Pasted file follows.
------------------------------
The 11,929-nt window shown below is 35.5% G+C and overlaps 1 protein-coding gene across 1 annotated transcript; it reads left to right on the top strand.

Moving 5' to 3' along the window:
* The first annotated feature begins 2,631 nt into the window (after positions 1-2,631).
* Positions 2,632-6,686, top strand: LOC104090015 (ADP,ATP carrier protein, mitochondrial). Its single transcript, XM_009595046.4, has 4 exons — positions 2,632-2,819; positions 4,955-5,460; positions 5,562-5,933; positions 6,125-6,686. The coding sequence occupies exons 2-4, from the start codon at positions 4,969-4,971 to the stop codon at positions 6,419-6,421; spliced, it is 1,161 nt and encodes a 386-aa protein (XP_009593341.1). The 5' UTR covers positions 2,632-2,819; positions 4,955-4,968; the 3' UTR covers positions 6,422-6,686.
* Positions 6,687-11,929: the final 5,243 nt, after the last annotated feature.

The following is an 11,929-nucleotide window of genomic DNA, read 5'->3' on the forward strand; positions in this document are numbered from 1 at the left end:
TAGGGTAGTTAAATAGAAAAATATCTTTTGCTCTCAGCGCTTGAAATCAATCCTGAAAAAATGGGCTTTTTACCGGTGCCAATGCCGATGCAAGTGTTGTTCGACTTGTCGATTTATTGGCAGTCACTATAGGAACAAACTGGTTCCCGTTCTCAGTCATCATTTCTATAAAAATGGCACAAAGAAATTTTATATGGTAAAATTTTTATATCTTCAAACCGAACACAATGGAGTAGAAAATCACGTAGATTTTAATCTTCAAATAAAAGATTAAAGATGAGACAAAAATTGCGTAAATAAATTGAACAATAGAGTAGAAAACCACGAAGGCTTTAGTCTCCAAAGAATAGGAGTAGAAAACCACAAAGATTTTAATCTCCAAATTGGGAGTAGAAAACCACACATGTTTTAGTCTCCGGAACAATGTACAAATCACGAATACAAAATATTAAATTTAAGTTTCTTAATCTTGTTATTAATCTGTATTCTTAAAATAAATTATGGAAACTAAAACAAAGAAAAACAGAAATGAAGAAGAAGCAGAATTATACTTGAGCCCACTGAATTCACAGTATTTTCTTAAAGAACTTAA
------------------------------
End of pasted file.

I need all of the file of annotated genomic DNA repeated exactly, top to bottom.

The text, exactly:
The 11,929-nt window shown below is 35.5% G+C and overlaps 1 protein-coding gene across 1 annotated transcript; it reads left to right on the top strand.

Moving 5' to 3' along the window:
* The first annotated feature begins 2,631 nt into the window (after positions 1-2,631).
* Positions 2,632-6,686, top strand: LOC104090015 (ADP,ATP carrier protein, mitochondrial). Its single transcript, XM_009595046.4, has 4 exons — positions 2,632-2,819; positions 4,955-5,460; positions 5,562-5,933; positions 6,125-6,686. The coding sequence occupies exons 2-4, from the start codon at positions 4,969-4,971 to the stop codon at positions 6,419-6,421; spliced, it is 1,161 nt and encodes a 386-aa protein (XP_009593341.1). The 5' UTR covers positions 2,632-2,819; positions 4,955-4,968; the 3' UTR covers positions 6,422-6,686.
* Positions 6,687-11,929: the final 5,243 nt, after the last annotated feature.

The following is an 11,929-nucleotide window of genomic DNA, read 5'->3' on the forward strand; positions in this document are numbered from 1 at the left end:
TAGGGTAGTTAAATAGAAAAATATCTTTTGCTCTCAGCGCTTGAAATCAATCCTGAAAAAATGGGCTTTTTACCGGTGCCAATGCCGATGCAAGTGTTGTTCGACTTGTCGATTTATTGGCAGTCACTATAGGAACAAACTGGTTCCCGTTCTCAGTCATCATTTCTATAAAAATGGCACAAAGAAATTTTATATGGTAAAATTTTTATATCTTCAAACCGAACACAATGGAGTAGAAAATCACGTAGATTTTAATCTTCAAATAAAAGATTAAAGATGAGACAAAAATTGCGTAAATAAATTGAACAATAGAGTAGAAAACCACGAAGGCTTTAGTCTCCAAAGAATAGGAGTAGAAAACCACAAAGATTTTAATCTCCAAATTGGGAGTAGAAAACCACACATGTTTTAGTCTCCGGAACAATGTACAAATCACGAATACAAAATATTAAATTTAAGTTTCTTAATCTTGTTATTAATCTGTATTCTTAAAATAAATTATGGAAACTAAAACAAAGAAAAACAGAAATGAAGAAGAAGCAGAATTATACTTGAGCCCACTGAATTCACAGTATTTTCTTAAAGAACTTAA